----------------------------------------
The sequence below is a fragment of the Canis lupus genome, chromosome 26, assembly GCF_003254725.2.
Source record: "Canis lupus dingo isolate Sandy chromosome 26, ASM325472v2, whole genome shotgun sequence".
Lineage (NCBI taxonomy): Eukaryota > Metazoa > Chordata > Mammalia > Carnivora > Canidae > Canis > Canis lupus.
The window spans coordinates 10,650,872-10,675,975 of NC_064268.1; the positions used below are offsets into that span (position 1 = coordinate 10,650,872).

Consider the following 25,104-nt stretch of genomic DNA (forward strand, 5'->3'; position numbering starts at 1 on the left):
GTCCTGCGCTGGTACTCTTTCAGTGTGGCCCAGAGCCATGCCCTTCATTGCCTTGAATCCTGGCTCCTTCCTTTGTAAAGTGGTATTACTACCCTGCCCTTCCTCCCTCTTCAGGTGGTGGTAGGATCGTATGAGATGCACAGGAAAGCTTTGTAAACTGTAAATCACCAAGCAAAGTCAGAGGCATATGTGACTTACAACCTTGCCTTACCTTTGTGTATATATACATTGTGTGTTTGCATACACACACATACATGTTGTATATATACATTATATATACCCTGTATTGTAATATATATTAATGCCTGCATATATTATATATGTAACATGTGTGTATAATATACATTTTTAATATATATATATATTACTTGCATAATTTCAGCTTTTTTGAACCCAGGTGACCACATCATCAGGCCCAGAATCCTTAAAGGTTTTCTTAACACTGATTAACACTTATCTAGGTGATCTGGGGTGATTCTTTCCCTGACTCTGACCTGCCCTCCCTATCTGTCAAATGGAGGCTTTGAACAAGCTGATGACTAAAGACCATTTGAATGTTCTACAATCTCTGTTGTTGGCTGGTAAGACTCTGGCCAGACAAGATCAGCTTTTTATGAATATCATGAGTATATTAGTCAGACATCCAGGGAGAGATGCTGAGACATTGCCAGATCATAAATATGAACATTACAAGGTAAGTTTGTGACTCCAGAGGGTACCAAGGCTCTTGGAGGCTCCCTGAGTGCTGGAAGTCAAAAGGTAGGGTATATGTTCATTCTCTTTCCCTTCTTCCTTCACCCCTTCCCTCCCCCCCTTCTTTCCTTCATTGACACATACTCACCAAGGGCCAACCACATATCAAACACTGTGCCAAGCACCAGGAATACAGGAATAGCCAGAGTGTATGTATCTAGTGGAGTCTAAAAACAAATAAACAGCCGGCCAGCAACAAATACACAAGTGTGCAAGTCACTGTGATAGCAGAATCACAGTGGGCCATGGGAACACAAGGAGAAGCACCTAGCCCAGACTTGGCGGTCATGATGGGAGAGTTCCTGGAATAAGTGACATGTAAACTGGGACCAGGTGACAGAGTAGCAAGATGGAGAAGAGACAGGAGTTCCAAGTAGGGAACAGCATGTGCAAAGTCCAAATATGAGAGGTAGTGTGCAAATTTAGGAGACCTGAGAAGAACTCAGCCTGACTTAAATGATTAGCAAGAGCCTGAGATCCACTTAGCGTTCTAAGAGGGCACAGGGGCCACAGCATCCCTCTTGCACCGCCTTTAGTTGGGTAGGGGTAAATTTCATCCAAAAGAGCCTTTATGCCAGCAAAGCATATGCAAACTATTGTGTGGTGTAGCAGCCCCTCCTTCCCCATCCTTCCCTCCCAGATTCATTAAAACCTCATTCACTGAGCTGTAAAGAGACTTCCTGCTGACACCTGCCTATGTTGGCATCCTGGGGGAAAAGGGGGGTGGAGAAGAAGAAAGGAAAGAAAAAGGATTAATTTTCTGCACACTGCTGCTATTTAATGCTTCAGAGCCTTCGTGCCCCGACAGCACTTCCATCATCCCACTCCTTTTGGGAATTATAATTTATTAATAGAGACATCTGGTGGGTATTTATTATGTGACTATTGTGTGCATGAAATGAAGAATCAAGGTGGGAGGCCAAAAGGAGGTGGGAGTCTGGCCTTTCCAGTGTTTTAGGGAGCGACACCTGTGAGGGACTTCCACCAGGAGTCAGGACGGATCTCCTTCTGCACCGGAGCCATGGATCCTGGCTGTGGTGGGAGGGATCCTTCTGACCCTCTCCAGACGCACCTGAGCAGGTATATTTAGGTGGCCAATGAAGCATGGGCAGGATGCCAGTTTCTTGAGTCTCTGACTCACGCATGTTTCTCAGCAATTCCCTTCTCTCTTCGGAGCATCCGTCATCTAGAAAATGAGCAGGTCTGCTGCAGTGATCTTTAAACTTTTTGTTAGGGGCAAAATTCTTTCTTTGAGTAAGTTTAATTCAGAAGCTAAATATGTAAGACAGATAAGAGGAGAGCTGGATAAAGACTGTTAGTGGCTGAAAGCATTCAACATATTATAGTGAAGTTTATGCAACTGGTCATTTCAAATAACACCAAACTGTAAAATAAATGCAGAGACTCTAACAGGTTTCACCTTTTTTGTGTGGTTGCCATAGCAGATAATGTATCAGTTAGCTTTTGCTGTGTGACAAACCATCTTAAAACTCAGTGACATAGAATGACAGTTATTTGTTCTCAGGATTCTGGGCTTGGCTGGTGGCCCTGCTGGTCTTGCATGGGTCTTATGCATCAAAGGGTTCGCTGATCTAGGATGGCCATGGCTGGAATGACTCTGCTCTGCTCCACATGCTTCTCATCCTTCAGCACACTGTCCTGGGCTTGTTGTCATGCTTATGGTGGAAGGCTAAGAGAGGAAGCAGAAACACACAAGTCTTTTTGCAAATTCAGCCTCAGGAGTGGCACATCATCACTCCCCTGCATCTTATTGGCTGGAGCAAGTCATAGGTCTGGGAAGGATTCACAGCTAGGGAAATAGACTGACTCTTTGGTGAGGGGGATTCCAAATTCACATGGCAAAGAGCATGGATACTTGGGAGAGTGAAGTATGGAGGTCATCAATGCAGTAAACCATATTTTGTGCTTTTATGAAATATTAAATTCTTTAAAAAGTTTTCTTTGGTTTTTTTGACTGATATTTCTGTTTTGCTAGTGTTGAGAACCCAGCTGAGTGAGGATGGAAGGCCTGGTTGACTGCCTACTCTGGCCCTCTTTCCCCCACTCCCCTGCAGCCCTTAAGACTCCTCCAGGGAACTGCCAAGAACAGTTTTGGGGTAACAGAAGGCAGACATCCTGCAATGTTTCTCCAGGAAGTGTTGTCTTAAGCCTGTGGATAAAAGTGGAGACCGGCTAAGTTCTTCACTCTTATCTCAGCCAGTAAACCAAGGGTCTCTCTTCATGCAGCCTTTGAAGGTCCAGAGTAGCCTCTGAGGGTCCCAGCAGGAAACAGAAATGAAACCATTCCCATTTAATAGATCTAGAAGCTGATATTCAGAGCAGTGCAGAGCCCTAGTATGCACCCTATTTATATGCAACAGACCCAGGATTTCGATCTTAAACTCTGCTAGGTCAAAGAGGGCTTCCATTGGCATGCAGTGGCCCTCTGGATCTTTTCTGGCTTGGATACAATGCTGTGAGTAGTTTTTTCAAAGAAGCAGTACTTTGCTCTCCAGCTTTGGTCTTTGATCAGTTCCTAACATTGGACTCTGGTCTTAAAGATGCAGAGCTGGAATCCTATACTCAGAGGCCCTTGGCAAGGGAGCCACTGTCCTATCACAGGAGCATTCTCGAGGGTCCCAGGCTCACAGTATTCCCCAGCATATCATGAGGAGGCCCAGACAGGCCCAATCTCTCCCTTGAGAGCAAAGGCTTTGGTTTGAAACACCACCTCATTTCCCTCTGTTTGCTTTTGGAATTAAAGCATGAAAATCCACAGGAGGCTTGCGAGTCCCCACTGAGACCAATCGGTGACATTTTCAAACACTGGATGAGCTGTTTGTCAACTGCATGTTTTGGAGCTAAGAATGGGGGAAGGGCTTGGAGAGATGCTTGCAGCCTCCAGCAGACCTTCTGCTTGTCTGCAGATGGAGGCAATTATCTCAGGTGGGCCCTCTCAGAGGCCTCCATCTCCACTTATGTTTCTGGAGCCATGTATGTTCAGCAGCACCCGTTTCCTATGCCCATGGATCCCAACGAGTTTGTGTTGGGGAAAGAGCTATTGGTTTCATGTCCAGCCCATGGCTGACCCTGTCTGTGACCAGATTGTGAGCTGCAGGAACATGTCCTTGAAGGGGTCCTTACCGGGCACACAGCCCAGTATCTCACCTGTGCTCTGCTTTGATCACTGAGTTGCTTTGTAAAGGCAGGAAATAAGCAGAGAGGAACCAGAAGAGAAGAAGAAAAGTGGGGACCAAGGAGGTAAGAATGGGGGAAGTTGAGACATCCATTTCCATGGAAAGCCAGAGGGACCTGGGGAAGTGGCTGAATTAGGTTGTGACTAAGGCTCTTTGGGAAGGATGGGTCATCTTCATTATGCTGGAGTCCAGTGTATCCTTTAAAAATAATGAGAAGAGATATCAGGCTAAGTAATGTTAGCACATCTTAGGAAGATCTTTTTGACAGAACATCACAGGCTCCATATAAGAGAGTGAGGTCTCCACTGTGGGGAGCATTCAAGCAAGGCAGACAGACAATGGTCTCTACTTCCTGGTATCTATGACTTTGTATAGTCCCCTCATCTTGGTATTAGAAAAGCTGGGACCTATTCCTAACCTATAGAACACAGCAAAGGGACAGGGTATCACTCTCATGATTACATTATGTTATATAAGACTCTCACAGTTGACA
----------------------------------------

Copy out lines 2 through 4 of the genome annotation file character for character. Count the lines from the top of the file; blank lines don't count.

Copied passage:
Source record: "Canis lupus dingo isolate Sandy chromosome 26, ASM325472v2, whole genome shotgun sequence".
Lineage (NCBI taxonomy): Eukaryota > Metazoa > Chordata > Mammalia > Carnivora > Canidae > Canis > Canis lupus.
The window spans coordinates 10,650,872-10,675,975 of NC_064268.1; the positions used below are offsets into that span (position 1 = coordinate 10,650,872).